Multiple Sclerosis - Prognosis

The prognosis for MS differs markedly from person to person. Most people with the disease can continue walking and functioning at home and work for many years after their diagnosis. Some conditions that favor a promising diagnosis include being female, having the relapsing-remitting form of the disease, having the first symptoms at an early age, having long periods of remission between relapses, and having vision and touch symptoms rather than muscular problems.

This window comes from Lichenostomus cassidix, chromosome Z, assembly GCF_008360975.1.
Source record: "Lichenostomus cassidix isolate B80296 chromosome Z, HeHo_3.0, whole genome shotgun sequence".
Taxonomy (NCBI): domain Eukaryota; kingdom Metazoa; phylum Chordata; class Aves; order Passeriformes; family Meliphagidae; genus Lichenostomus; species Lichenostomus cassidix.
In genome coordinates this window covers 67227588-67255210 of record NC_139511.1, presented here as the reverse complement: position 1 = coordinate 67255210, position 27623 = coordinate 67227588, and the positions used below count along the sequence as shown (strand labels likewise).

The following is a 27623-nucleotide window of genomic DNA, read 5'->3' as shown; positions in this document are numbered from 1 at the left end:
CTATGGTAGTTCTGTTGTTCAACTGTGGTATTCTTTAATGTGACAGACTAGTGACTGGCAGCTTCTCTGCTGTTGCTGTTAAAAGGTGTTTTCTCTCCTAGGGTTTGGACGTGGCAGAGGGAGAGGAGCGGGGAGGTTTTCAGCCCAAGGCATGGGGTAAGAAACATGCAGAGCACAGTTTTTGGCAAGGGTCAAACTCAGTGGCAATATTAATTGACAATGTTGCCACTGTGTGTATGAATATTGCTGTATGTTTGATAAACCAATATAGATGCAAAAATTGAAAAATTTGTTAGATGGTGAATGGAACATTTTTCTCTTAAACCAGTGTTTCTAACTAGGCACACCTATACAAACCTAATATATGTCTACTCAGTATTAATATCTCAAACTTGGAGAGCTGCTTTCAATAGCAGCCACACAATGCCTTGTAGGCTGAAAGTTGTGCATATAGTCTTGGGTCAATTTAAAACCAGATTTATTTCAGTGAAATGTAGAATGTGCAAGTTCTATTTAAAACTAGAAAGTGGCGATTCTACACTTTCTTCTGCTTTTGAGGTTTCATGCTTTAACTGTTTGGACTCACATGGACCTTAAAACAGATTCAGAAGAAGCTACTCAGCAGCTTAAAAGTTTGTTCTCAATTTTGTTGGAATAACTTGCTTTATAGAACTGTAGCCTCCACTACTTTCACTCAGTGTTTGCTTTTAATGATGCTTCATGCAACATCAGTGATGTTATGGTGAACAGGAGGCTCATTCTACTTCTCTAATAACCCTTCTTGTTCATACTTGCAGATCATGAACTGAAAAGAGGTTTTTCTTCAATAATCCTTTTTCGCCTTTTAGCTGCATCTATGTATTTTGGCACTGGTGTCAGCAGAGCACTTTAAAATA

Less than 5 percent of people with MS have a severe progressive form of the disease that leads to death within five years. At the other extreme, 10 percent to 20 percent have a benign (relatively harmless) form with very slow or no progression of symptoms. On average, MS shortens the lives of women with the disease by about six years and men by about eleven years. Suicide is a significant cause of death in people with MS, especially among younger patients.

Most people experience the severest disabilities of MS within five years of diagnosis. After that point, disabilities do not continue to worsen significantly. If no disabilities appear within the first five years, they are unlikely to occur at all.

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